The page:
Review: As promised, the story here picks up right where "The Kidnapping of Ione Craig" finished, and appropriately, the story is comparable.  Moldoff once more delivers the goods in a pulp-y, non-modern setting, and Gardner Fox's story, while simplistic, is fun and colorful.  The villians of the piece are definitely products of the era which this was published, but they are so broad that I think they hold up nicely -- this is aided once more by the pulp style storytelling.  Despite her big role in the last two tales, I do not believe Ione Craig would ever appear again... are you listening, Geoff Johns?

Image: Flash Comics #6, 1940, Everett E. Hibbard.

Wednesday, November 5, 2008

Waiting In The Wings -- 11/05/2008

Is there any Hawkman related stuff coming out this week?  Let's take a look and see, shall we?

Justice Society of America #20 -- With the argument about Gog's presence on Earth starting to grow, the cracks in the team's unity are starting to get bigger and bigger.  On one side is Flash and Green Lantern, along with the old guard of the Society.  And on the other is Hawkman, and the younger members.  And what about the Justice Society Infinity coming to crash the party?  Promises to be an insane series of events starting here and spinning into the upcoming JSoA specials this month, and Carter is playing a key role.

Tuesday, November 4, 2008

Acquired: Swag From Greenville Comic Con

From my adventures at the Greenville Comic Con this past weekend, I managed to find some nifty (and thrifty!) Hawkman treats to enjoy.  The Hawk doesn't have much presence in the back issue bins in the shops around here, so I am hoping to make a big run at it next year at HeroesCon.  Anyways, here's the goods.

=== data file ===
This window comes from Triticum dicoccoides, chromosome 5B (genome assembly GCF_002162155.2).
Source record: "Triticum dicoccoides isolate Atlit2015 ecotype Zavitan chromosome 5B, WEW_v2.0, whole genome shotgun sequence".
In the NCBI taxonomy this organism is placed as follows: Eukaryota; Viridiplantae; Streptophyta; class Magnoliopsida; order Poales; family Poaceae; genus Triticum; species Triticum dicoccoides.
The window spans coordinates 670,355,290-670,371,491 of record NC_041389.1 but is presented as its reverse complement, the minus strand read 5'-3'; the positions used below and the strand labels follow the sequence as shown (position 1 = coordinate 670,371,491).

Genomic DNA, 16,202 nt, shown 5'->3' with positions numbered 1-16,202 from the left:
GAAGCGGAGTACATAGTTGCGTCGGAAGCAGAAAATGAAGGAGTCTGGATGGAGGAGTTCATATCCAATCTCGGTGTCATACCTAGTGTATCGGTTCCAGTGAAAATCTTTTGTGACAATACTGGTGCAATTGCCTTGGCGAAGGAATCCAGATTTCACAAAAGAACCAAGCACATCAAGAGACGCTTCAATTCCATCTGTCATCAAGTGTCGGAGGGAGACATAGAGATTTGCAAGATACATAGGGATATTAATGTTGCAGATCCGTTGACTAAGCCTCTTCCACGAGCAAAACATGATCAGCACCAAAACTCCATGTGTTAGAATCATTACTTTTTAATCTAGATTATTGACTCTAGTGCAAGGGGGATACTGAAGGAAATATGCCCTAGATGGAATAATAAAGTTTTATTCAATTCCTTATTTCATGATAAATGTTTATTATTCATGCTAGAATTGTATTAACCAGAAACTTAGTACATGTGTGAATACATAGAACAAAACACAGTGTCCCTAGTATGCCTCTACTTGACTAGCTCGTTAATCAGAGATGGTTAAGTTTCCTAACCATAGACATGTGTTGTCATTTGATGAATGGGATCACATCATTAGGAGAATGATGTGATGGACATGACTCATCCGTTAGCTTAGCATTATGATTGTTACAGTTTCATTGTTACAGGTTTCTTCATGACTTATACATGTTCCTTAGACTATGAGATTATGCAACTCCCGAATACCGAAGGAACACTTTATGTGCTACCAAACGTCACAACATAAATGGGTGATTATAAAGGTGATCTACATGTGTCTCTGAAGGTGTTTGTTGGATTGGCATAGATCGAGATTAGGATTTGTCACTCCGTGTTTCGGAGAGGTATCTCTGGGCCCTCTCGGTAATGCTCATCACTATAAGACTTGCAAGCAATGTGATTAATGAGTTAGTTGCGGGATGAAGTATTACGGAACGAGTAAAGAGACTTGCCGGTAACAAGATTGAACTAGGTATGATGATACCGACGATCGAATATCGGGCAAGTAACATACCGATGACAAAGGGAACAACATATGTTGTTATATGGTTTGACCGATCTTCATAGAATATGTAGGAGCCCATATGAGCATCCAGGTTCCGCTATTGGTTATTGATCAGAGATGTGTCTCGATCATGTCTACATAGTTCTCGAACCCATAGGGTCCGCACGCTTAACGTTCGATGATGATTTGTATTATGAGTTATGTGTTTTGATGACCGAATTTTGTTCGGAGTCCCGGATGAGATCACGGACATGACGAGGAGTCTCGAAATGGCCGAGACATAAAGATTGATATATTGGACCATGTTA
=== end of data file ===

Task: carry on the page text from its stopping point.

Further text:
Hawkman v.2:no.1 -- Continuing my trend of finding the first issue of a new series which spun out of a miniseries without finding the miniseries.  I have heard a lot of good things about the Shadow War so I am hoping this is good as well.

Hawkman Special -- This ties into the second ongoing, dealing with more fallout from the Shadow War.  Definitely looking forward to this one.

Action Comics #588 -- Believe it or not, this crossover with the Big Blue Boyscout takes place squarely inside the second volume of Hawkman's solo title, and, keeping with the trend, ties into the Shadow War plot.

Secret Origins #11 -- Featuring the Golden Age Hawkman and Power Girl.  I like that this one specifically calls out that it is the Golden Age Hawkman, because at the time of publishing (Feb 87), we were still in the grey area about the Thanagarian Hawkman.  Also, should be fun to read Power Girl's now out of continuity Atlantis origin.

Showcase #101 -- If I remember correctly, this is from when DC brought back Showcase for a little while in the late 70s.  In any event, this one features Adam Strange guest-starring with the Hawks and looks like a lot of fun.

Rann-Thanagar War TPB -- Well, I kept threatening to buy it, and I am glad I held off until now, since I picked it up for $5!  Woo!

A pretty good haul, I'd say!  And all of this for less than ten bucks, so it was a pretty good deal to boot.

Monday, November 3, 2008

Acquired: Justice League Unlimited Hawkman

Purchased in Atlanta for me by my good friend Adama, he of the Dispatches From The Arrowcave.  I had never seen this figure anywhere around where I am, so I am very much grateful for his assistance.  As such, Adama has been awarded the Honor Wings!

I'll have a more in depth review of the figure once I get it opened up and played with a bit, hopefully this week.

Do you have something cool or noteworthy featuring Hawkman?  Send it along to me and you too can earn your Honor Wings!